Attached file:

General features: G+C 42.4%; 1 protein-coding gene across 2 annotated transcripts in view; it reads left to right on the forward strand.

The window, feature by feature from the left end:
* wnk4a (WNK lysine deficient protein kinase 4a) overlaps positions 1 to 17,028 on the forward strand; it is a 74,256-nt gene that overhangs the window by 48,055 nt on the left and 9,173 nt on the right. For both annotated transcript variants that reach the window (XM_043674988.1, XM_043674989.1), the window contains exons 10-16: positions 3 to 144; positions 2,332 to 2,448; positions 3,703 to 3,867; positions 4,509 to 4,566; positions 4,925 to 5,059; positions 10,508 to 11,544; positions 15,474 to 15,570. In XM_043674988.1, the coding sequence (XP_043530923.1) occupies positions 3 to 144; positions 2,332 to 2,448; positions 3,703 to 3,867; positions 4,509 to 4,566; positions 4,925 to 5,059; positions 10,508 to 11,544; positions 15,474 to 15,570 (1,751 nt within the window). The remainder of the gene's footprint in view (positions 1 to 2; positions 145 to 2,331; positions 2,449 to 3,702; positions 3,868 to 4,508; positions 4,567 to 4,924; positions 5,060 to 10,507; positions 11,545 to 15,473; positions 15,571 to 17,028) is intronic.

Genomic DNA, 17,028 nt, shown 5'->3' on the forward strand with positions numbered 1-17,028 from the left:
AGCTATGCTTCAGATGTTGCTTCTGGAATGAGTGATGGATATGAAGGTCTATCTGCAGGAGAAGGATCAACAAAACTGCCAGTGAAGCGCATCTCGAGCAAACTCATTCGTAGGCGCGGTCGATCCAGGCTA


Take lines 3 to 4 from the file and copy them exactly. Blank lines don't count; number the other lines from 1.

* wnk4a (WNK lysine deficient protein kinase 4a) overlaps positions 1 to 17,028 on the forward strand; it is a 74,256-nt gene that overhangs the window by 48,055 nt on the left and 9,173 nt on the right. For both annotated transcript variants that reach the window (XM_043674988.1, XM_043674989.1), the window contains exons 10-16: positions 3 to 144; positions 2,332 to 2,448; positions 3,703 to 3,867; positions 4,509 to 4,566; positions 4,925 to 5,059; positions 10,508 to 11,544; positions 15,474 to 15,570. In XM_043674988.1, the coding sequence (XP_043530923.1) occupies positions 3 to 144; positions 2,332 to 2,448; positions 3,703 to 3,867; positions 4,509 to 4,566; positions 4,925 to 5,059; positions 10,508 to 11,544; positions 15,474 to 15,570 (1,751 nt within the window). The remainder of the gene's footprint in view (positions 1 to 2; positions 145 to 2,331; positions 2,449 to 3,702; positions 3,868 to 4,508; positions 4,567 to 4,924; positions 5,060 to 10,507; positions 11,545 to 15,473; positions 15,571 to 17,028) is intronic.

Genomic DNA, 17,028 nt, shown 5'->3' on the forward strand with positions numbered 1-17,028 from the left: